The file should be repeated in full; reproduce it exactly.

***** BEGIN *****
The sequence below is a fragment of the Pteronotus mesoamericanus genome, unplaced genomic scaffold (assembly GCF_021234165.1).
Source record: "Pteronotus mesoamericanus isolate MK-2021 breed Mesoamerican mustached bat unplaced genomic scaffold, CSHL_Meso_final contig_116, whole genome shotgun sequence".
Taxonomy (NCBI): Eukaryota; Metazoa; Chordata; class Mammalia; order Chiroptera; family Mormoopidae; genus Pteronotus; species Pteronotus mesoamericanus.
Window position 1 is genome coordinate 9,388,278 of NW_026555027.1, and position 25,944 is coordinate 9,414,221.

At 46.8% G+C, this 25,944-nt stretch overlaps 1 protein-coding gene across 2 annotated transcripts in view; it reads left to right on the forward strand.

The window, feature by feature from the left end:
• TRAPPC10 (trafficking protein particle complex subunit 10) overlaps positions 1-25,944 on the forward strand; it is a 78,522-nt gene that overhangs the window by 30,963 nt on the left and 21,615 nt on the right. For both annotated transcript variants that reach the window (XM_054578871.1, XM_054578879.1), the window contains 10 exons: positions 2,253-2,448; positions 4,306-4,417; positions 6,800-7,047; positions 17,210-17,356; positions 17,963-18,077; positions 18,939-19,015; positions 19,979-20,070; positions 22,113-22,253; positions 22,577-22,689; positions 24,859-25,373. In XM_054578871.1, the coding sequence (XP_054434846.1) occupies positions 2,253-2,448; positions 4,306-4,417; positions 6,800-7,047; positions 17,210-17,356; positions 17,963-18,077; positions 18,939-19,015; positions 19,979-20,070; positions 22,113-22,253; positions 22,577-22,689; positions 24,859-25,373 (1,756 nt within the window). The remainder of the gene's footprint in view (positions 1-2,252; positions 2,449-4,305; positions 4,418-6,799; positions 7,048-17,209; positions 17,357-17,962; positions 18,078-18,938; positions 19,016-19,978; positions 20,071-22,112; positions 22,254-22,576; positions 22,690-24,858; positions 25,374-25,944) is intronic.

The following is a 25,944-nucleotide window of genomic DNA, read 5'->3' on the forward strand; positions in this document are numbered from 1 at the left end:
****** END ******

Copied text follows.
The sequence below is a fragment of the Pteronotus mesoamericanus genome, unplaced genomic scaffold (assembly GCF_021234165.1).
Source record: "Pteronotus mesoamericanus isolate MK-2021 breed Mesoamerican mustached bat unplaced genomic scaffold, CSHL_Meso_final contig_116, whole genome shotgun sequence".
Taxonomy (NCBI): Eukaryota; Metazoa; Chordata; class Mammalia; order Chiroptera; family Mormoopidae; genus Pteronotus; species Pteronotus mesoamericanus.
Window position 1 is genome coordinate 9,388,278 of NW_026555027.1, and position 25,944 is coordinate 9,414,221.

At 46.8% G+C, this 25,944-nt stretch overlaps 1 protein-coding gene across 2 annotated transcripts in view; it reads left to right on the forward strand.

The window, feature by feature from the left end:
• TRAPPC10 (trafficking protein particle complex subunit 10) overlaps positions 1-25,944 on the forward strand; it is a 78,522-nt gene that overhangs the window by 30,963 nt on the left and 21,615 nt on the right. For both annotated transcript variants that reach the window (XM_054578871.1, XM_054578879.1), the window contains 10 exons: positions 2,253-2,448; positions 4,306-4,417; positions 6,800-7,047; positions 17,210-17,356; positions 17,963-18,077; positions 18,939-19,015; positions 19,979-20,070; positions 22,113-22,253; positions 22,577-22,689; positions 24,859-25,373. In XM_054578871.1, the coding sequence (XP_054434846.1) occupies positions 2,253-2,448; positions 4,306-4,417; positions 6,800-7,047; positions 17,210-17,356; positions 17,963-18,077; positions 18,939-19,015; positions 19,979-20,070; positions 22,113-22,253; positions 22,577-22,689; positions 24,859-25,373 (1,756 nt within the window). The remainder of the gene's footprint in view (positions 1-2,252; positions 2,449-4,305; positions 4,418-6,799; positions 7,048-17,209; positions 17,357-17,962; positions 18,078-18,938; positions 19,016-19,978; positions 20,071-22,112; positions 22,254-22,576; positions 22,690-24,858; positions 25,374-25,944) is intronic.

The following is a 25,944-nucleotide window of genomic DNA, read 5'->3' on the forward strand; positions in this document are numbered from 1 at the left end: